The Future of uDraw
GameZone sat down to a demo of Spongebob Squiggleplants and grilled THQ's ___________ about the future of the uDraw platform: where it's going, where it's been, and what it's favorite color is.
GameZone: Let's start with your position within THQ.
THQ: I'm vice president of creative. I don't run production, but I work a lot with licensors when figuring out what's the best thing to do with their brands, and in general trying to up the quality of the games.
GZ: Now that it has solidified its standing as a successful platform on the Wii, what's the future of uDraw?
THQ: There is a future for uDraw. We've got one more game coming out between now and E3: Kung Fu Panda 2. It's an entirely different game from the Kinect version and the Move version. And then, going into E3, we're going to have announcements as far as future titles, and we'll discuss the future of uDraw itself.
GZ: So what does Kung Fu Panda have to do with the uDraw?
THQ: For one, the story of the game (of all the games), takes place after the movie, so it's a different story. It's about the power vacuum ... I forget how to pronounce the name ... but it's in the city of the movie. It's got new characters that were actually created for the first movie but were discarded, so when we were making this, we needed new characters as cannon fodder and otherwise to feature, so we got to use some original Dreamworks characters we hadn't seen before. The big, different mode in the uDraw version is a little area where you play with baby Po. Baby Po is way ultra cute, and all the activities ... It's like playing with a kitten. Mostly tilt-based stuff because baby Po likes to roll around, as bears do.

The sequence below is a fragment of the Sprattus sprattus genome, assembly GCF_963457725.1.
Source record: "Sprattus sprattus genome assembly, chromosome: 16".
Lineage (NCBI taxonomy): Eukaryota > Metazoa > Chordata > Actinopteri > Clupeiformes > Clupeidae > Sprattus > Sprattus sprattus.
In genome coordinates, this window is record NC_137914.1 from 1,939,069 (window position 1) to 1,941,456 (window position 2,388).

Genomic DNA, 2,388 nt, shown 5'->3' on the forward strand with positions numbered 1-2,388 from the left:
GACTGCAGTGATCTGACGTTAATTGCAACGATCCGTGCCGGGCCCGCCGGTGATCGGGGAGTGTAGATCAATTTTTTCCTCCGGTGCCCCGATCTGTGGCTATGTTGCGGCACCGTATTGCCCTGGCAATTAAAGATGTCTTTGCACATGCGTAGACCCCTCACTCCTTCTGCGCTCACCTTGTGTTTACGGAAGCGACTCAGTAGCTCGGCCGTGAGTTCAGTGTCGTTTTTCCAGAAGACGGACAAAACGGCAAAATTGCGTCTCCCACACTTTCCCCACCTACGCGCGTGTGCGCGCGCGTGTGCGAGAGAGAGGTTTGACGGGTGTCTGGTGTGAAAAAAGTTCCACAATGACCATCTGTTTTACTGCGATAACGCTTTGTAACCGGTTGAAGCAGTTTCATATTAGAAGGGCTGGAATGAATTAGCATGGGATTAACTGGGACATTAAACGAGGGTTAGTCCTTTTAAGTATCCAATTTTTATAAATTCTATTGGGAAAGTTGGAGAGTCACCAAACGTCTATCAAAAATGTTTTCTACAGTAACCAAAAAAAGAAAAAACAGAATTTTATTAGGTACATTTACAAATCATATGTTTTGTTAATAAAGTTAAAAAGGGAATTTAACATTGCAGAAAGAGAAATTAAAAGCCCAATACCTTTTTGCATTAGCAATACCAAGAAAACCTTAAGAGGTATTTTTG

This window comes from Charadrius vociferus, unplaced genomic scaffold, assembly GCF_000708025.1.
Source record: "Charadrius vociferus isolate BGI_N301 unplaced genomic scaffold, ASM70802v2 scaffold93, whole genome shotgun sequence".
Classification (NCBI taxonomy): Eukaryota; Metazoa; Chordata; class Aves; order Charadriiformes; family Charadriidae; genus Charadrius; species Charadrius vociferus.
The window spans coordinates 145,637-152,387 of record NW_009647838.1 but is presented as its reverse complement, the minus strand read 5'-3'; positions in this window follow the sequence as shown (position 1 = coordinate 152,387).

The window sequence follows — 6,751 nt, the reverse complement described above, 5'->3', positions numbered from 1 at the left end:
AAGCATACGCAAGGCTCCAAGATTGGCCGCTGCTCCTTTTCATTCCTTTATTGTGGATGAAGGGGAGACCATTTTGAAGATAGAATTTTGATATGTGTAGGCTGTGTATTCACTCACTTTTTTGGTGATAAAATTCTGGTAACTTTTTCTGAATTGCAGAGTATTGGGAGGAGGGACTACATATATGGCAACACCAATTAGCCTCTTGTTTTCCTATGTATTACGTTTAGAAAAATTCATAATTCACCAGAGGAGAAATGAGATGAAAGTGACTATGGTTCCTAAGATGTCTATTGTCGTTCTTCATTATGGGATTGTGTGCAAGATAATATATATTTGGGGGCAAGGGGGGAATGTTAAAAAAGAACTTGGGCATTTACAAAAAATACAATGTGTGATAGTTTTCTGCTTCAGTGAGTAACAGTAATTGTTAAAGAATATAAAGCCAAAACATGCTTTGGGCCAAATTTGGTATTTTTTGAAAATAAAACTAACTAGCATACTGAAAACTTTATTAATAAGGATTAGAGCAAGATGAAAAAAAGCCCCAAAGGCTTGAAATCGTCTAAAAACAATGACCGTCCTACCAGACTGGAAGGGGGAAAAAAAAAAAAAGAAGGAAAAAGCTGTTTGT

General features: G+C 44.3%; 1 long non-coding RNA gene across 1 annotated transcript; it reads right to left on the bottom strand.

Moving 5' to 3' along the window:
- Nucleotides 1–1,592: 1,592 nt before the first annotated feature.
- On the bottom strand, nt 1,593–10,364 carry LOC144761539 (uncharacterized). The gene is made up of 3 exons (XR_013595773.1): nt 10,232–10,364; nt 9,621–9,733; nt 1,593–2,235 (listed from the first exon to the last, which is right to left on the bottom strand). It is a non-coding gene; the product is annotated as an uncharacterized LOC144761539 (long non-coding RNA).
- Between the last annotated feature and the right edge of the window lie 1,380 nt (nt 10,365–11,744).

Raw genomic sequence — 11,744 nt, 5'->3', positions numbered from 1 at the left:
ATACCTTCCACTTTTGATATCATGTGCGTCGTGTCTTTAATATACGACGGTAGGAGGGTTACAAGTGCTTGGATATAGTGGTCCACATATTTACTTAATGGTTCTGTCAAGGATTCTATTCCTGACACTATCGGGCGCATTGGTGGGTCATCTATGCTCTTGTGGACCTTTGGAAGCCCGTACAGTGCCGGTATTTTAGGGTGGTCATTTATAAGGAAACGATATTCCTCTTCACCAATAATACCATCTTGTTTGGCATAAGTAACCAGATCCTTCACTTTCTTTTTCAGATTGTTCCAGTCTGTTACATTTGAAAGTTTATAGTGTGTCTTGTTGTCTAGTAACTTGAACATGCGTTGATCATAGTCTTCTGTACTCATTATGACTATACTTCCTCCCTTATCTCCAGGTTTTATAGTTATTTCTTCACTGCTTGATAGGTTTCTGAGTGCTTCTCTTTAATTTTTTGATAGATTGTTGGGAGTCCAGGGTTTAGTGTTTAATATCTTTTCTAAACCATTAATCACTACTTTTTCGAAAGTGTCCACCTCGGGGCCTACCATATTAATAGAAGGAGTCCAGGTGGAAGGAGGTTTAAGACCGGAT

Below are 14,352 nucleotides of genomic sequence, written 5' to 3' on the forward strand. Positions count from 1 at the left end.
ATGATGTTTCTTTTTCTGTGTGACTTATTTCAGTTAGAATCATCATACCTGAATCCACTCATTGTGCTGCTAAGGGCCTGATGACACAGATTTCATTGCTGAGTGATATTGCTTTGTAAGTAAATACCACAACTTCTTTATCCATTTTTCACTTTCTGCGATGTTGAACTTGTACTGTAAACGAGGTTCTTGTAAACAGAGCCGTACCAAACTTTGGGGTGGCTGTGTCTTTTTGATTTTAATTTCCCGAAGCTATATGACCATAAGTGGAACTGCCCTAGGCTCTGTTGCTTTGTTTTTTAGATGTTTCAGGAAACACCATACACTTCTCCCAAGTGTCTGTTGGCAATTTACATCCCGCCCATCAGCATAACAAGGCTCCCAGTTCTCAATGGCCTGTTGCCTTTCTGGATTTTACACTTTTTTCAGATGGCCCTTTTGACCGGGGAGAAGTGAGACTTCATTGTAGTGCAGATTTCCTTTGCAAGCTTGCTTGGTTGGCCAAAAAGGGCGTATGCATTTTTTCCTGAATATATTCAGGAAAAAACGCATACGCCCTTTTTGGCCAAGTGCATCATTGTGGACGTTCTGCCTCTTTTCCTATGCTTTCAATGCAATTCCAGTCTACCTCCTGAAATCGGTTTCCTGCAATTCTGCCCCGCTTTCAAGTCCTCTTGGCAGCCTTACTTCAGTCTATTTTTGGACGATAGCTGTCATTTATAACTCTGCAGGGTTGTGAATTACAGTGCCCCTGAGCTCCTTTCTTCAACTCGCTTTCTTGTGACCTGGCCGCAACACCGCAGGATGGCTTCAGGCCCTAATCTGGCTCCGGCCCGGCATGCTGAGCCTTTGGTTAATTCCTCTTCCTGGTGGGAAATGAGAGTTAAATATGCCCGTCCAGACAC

GZ: Will you be looking to expand the uDraw onto other platforms?
THQ: We're trying to figure out all that now. If you look at the landscape, Microsoft is very, very focused on Kinect. Sony's very, very focused on Move. It's hard to have a conversation when they're trying to build their own business. And you really need--for a platform play--you really need partnership on the platform. So hopefully we'll have more to say about that at E3.
GZ: But it's definitely something you'd want to do? THQ: I think we would. As many as there are out there, the Wii's life cycle is sort of spinning down a little bit.
GZ: Do you think it's the life cycle, or is it more the Wii's audience?
THQ: It's actually better. The audience is better.
GZ: So do you think uDraw would find the same success on some of the more core platforms?
THQ: I don't know. It would be a different proposition because of the audience. Certainly the drawing part, the potential for education--that would still be a unique play on those platforms. There are more and more of them in homes. But I think we would have to have it grow up a little.
GZ: Would THQ be looking to bring uDraw versions of any of its other franchises, like Red Faction or something like that? How would that work?
THQ: We haven't really talked to the core guys yet. The thing is, if we were going to do that, they'd be different games. They wouldn't be necessarily first-person shooters. There are possibilities for things like an RTS-style game. We could do that with something like Red Faction.
GZ: Too far away?
THQ: Too far away. They've got their hands full with the Red Faction they're coming out with right now. From inside the company, we're fairly separate divisions. They share information, but only at the very top, not a lot down at our level. Certainly on a production level, there's not a lot of interaction.